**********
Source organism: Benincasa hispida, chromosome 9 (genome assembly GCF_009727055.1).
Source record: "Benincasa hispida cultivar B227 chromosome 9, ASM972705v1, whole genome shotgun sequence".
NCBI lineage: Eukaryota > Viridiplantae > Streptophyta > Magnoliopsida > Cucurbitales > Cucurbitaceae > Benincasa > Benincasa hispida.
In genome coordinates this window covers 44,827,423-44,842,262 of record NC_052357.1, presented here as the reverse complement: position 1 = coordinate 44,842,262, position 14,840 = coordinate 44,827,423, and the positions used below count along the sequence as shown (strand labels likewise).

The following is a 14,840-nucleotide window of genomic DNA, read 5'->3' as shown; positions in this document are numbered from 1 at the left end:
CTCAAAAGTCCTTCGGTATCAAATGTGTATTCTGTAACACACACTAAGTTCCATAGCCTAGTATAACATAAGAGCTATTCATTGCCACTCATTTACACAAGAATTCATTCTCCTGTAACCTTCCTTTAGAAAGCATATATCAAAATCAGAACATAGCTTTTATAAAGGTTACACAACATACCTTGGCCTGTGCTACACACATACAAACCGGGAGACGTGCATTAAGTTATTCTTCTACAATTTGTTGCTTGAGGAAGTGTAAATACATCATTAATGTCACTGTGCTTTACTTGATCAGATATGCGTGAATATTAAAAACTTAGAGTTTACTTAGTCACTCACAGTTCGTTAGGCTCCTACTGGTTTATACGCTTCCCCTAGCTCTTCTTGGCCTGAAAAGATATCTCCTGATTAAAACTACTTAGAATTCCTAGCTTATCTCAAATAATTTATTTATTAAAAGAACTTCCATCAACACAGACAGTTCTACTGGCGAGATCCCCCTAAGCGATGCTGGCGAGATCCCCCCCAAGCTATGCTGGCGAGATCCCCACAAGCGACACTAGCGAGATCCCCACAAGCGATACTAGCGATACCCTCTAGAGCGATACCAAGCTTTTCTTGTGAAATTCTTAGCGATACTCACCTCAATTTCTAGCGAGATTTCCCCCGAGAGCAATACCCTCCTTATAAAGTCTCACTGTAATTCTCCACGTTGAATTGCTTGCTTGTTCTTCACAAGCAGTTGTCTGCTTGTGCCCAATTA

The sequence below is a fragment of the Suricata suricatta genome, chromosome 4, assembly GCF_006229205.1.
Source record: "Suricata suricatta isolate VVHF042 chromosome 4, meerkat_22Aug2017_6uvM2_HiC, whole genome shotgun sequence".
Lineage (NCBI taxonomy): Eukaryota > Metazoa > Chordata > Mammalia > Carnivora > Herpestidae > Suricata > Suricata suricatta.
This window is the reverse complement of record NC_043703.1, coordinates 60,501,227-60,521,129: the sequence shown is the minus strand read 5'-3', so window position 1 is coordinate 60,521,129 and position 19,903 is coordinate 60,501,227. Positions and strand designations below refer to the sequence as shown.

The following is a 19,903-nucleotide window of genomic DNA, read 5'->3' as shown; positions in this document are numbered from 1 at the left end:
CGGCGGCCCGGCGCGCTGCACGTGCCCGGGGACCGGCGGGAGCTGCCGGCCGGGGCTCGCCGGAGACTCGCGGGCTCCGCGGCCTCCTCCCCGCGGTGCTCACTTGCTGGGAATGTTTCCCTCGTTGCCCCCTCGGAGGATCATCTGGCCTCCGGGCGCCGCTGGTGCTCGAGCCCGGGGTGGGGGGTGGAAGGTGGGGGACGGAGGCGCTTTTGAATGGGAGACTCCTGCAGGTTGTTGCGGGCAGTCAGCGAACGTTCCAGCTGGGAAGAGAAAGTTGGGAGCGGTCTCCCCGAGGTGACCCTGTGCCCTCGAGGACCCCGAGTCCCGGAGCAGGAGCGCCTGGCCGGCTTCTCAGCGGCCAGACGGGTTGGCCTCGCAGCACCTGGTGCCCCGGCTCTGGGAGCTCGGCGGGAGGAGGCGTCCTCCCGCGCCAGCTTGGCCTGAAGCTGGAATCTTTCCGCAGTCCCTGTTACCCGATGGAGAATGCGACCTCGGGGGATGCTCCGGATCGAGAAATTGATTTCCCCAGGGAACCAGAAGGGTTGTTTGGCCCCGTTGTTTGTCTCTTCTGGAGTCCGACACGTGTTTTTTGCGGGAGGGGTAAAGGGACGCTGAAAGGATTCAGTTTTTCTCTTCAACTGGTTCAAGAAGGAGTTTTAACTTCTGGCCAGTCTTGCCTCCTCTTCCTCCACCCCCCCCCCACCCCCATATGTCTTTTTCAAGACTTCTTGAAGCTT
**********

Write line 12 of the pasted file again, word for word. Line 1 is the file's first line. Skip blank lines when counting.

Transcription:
CGGCGGCCCGGCGCGCTGCACGTGCCCGGGGACCGGCGGGAGCTGCCGGCCGGGGCTCGCCGGAGACTCGCGGGCTCCGCGGCCTCCTCCCCGCGGTGCTCACTTGCTGGGAATGTTTCCCTCGTTGCCCCCTCGGAGGATCATCTGGCCTCCGGGCGCCGCTGGTGCTCGAGCCCGGGGTGGGGGGTGGAAGGTGGGGGACGGAGGCGCTTTTGAATGGGAGACTCCTGCAGGTTGTTGCGGGCAGTCAGCGAACGTTCCAGCTGGGAAGAGAAAGTTGGGAGCGGTCTCCCCGAGGTGACCCTGTGCCCTCGAGGACCCCGAGTCCCGGAGCAGGAGCGCCTGGCCGGCTTCTCAGCGGCCAGACGGGTTGGCCTCGCAGCACCTGGTGCCCCGGCTCTGGGAGCTCGGCGGGAGGAGGCGTCCTCCCGCGCCAGCTTGGCCTGAAGCTGGAATCTTTCCGCAGTCCCTGTTACCCGATGGAGAATGCGACCTCGGGGGATGCTCCGGATCGAGAAATTGATTTCCCCAGGGAACCAGAAGGGTTGTTTGGCCCCGTTGTTTGTCTCTTCTGGAGTCCGACACGTGTTTTTTGCGGGAGGGGTAAAGGGACGCTGAAAGGATTCAGTTTTTCTCTTCAACTGGTTCAAGAAGGAGTTTTAACTTCTGGCCAGTCTTGCCTCCTCTTCCTCCACCCCCCCCCCACCCCCATATGTCTTTTTCAAGACTTCTTGAAGCTT